“The data gathered from the sensors on St. Mark’s Road gets the kids thinking about what that means in the real world,” explained Stuart. “Seeing this information in real-time is changing their view of science.”
And the children are about to take part in workshops, alongside academics from UWE Bristol and the University of Bath, to build new sensors for installation in more pieces of drainpipe on St Mark’s Road.
New sensors from the University of Bath and the European Space Agency, will give a detailed real-time readout of nitrogen dioxide (a significant greenhouse gas), carbon monoxide, carbon dioxide, ammonia and ozone. These will be installed alongside traffic monitors – supplied by UWE Bristol’s Digital Engineering Technology Innovation (DETI) Inspire project, which links to the EU citizen science project WeCount.
“Working with Baggator and the Easton Data Garden is a fantastic example of local residents leading on citizen science in their own area,” said DETI Inspire lead, Dr Laura Fogg-Rogers.
“The young people and their mentors came up with this exciting idea to use digital engineering to link local air quality monitors with traffic counting sensors, providing a real-time picture of how traffic impacts air quality on a granular scale.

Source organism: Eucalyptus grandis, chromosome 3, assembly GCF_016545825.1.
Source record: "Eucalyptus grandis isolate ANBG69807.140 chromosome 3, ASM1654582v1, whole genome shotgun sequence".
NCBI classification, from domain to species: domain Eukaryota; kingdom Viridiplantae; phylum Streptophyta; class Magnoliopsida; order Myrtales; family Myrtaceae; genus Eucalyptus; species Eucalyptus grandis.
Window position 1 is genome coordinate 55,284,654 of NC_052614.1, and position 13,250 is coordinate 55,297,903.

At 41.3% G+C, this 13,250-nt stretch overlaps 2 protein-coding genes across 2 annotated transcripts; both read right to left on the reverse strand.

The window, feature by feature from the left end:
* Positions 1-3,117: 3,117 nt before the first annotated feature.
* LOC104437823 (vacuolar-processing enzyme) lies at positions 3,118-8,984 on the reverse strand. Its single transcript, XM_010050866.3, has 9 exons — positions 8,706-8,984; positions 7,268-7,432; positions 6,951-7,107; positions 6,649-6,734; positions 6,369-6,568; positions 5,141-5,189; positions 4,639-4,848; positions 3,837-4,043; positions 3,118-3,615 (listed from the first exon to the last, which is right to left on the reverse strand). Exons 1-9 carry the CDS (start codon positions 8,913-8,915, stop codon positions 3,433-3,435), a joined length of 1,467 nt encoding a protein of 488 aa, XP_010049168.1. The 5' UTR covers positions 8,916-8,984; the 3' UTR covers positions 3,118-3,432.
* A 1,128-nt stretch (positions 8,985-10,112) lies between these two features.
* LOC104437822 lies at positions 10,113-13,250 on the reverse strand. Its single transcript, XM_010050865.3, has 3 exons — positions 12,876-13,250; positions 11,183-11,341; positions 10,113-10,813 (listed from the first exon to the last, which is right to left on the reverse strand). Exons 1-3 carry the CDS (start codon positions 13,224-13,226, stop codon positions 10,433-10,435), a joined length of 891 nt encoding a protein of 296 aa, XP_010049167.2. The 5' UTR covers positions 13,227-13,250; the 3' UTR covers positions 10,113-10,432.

“We are really excited to see how this develops and are looking forward to supporting their science learning and community development!”
That’s a lot of great data to look at and residents, and particularly the children in Easton Data Garden, want to see the results and identify any problems on their high-street. Again, UWE is stepping up to the ‘mark’, with several teams of students working on projects to help highlight St. Mark’s unique data set.
UWE students get visuals on the data
This includes a UWE Computer Science and Creative Technology student team undertaking the creation of a bespoke St. Mark’s Road website – where local news sits alongside local air quality data.
But Stuart’s not stopping there. He has a vision for this website to be viewed from a St. Mark’s shop window, with real-time data coming in from sensors mounted directly above the shop. And again, a student digital design team under UWE Bristol’s Dr Mic Palmer’s direction, are developing a bespoke display screen for residents.